An emergency UN Security Council meeting held behind closed doors on October 1st ended without reaching a decision on how to respond to the situation in Ethiopia, even though the Ethiopian government expelled UN officials from the country.
With the escalation in the level of violence and casualties despite the above actions taken by the international community, one cannot help but wonder whether these measures are meant to end the conflict or to serve as public condemnation. It is difficult to resist the temptation of asking what is the level of severity required before an armed conflict can attract direct international intervention to bring it to a halt? Does it have to reach the level of another Sudan or Kosovo or Liberia or Somalia?
What about borrowing from the playbooks of the above crises now, before reaching their degree of catastrophe? Like sending in a special envoy to compel the parties to sit around the negotiating table and agree on an unconditional ceasefire. Or passing a Security Council Resolution deploying peacekeeping troops to separate the warring factions? What about the African Union, whose headquarters are located in Addis Ababa, alternatively sending in peacekeeping troops as they did in Somalia and Burundi? Eventually, in the interest of accountability, what about setting up a special tribunal to collect evidence of the atrocities and prosecute those suspected of committing them?
Priorities or interests over humanity?
Perhaps one reason for the international community’s delay in responding to the conflict in Ethiopia is the many intervening global developments which have tended to overshadow the conflict. The fighting broke out at a time when the momentum of the 2020 U.S. elections was very high. As usual, the attention of the entire world was focused on America. Then came the US withdrawal from Afghanistan. And most recently, COP26.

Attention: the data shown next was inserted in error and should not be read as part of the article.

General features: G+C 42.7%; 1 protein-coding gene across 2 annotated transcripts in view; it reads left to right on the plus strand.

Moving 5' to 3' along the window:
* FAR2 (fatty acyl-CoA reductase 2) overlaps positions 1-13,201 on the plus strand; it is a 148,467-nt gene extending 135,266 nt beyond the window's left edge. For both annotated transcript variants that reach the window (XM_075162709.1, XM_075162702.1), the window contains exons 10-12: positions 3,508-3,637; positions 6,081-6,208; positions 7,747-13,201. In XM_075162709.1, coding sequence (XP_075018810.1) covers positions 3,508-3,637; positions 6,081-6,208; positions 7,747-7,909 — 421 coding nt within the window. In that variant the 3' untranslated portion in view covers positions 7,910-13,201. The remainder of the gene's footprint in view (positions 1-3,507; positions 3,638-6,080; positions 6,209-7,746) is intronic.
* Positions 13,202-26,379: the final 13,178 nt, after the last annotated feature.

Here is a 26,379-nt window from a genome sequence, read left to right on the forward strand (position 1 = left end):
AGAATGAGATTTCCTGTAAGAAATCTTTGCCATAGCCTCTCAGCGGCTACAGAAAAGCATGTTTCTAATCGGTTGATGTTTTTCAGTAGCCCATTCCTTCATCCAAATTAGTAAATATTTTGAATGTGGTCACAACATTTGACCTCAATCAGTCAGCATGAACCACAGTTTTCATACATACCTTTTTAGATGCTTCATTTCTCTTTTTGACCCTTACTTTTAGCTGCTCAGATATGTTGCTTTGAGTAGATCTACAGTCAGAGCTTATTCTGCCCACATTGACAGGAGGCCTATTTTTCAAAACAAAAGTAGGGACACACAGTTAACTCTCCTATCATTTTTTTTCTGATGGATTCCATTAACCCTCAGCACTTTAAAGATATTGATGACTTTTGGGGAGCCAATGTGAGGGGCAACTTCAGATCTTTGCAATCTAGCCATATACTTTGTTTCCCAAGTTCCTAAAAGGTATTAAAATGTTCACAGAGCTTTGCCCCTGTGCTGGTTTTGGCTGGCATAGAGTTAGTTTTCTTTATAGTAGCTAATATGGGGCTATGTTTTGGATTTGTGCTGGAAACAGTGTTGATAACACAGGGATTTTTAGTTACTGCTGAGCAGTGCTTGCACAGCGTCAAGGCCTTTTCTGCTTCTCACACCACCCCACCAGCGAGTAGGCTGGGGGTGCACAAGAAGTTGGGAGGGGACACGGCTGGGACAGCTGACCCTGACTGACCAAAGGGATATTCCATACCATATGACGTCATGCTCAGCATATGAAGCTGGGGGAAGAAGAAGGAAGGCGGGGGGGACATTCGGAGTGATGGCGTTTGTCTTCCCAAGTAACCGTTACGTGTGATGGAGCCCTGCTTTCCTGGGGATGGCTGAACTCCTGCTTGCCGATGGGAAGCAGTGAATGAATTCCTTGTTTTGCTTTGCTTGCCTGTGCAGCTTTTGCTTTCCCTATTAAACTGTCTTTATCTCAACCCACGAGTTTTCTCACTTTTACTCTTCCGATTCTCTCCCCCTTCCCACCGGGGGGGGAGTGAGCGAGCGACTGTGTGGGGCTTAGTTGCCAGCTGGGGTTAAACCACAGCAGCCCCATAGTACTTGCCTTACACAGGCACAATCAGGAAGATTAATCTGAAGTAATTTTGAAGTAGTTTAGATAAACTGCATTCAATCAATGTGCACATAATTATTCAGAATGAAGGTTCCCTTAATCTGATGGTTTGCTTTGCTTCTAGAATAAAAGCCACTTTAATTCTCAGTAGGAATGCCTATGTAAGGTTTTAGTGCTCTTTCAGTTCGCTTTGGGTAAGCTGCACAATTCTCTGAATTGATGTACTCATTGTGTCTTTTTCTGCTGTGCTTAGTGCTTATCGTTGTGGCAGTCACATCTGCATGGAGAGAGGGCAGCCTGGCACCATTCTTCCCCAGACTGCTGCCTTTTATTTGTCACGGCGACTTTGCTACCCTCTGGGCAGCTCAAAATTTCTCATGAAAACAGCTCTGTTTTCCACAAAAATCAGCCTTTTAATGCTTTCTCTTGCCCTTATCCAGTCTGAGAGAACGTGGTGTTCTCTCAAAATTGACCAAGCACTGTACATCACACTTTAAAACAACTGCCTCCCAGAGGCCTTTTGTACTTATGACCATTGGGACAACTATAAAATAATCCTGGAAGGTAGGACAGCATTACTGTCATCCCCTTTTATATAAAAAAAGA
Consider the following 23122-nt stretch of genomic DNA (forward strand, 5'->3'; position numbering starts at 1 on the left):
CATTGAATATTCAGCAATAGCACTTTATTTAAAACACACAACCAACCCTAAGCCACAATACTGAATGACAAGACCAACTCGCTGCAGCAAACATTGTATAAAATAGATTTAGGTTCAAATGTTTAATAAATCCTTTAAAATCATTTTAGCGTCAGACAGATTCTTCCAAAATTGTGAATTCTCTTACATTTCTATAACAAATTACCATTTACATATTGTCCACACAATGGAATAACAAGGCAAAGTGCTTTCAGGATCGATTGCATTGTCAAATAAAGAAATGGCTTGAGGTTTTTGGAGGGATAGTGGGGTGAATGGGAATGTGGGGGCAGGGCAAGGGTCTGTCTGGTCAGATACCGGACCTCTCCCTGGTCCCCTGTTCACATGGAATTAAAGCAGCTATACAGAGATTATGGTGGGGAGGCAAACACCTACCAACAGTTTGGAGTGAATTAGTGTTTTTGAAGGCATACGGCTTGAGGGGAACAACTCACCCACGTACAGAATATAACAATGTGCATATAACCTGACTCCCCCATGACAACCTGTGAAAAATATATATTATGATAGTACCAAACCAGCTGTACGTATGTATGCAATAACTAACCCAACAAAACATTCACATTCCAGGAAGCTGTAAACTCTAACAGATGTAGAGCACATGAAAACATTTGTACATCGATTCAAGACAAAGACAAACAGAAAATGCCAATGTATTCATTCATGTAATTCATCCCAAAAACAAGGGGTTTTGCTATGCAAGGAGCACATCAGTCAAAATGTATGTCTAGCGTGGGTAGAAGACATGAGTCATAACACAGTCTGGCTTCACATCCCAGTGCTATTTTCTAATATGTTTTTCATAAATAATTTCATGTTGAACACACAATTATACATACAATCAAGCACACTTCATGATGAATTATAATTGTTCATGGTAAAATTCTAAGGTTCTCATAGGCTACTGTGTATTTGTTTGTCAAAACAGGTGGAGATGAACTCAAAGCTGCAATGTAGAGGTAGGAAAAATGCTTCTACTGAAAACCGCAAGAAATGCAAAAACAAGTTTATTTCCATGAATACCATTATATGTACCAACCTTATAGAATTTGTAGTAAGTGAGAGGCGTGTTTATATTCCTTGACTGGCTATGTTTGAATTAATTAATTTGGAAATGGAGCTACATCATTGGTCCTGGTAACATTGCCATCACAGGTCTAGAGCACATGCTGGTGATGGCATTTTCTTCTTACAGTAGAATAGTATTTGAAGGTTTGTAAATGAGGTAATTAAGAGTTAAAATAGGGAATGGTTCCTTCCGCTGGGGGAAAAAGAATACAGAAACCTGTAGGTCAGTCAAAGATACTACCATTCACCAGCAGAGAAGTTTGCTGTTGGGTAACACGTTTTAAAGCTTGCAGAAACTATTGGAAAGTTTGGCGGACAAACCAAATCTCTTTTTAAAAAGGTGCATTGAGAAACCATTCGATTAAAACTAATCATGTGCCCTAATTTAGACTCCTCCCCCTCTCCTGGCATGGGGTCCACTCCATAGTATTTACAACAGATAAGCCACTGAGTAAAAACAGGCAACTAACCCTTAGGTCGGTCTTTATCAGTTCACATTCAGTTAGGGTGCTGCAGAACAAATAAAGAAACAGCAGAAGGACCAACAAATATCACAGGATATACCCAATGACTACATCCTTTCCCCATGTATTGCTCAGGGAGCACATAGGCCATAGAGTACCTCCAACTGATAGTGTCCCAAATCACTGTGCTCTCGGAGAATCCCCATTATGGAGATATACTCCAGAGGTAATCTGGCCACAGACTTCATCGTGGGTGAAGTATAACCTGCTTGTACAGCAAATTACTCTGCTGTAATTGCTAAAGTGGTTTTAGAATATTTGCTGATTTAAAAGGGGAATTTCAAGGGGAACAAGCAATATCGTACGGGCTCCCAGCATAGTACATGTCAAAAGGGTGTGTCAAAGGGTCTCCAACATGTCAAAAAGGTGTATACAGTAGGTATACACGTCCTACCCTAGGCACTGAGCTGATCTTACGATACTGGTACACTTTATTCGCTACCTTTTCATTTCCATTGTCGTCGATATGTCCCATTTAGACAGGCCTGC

Furthemore, Ethiopia is a strategic economic and security partner to some of the permanent five members of the UN Security Council including the US, China and Russia. Even Turkey is flexing its economic and diplomatic muscles in the region, offering to mediate between Ethiopia and Sudan in a dispute over fertile agricultural land claimed by both countries. It does not seem that these powerful states are in any haste to set aside their interests.
That explains why, as the US issues mere threats of economic and trade sanctions against Ethiopia, China vehemently opposes those threats, describing them as “interference “in other countries’ internal affairs”. China made significant investments in Ethiopia during the pre-Abiy era. They include the leasing of huge plots of agricultural lands, which contributed to ethnic protests that brought down the previous regime. Somehow, China has managed to maintain those deals with Abiy’s administration. Accountability and true democracy in the country could mean the review of those “shady sweetheart deals”, thus leading to China’s loss of those investments.
A call to World Leaders for Concrete Action
Ethiopia has always stood out as a nation with so many peculiarities. Apart from being Africa’s oldest nation, until recently it was seen as the beacon of peace in the East African region. Contradictorily and even more peculiarly, its current Prime Minister erased that label when he became the only Nobel Peace Prize winner to wage a war.
The international community must take concrete actions to bring this war in Tigray to an end. How they respond will be a defining point for the stability of the whole region. Most importantly, it could bolster or undermine their stance on accountability and impunity for atrocities.
By Timothy Lincoln Reeves, Jr.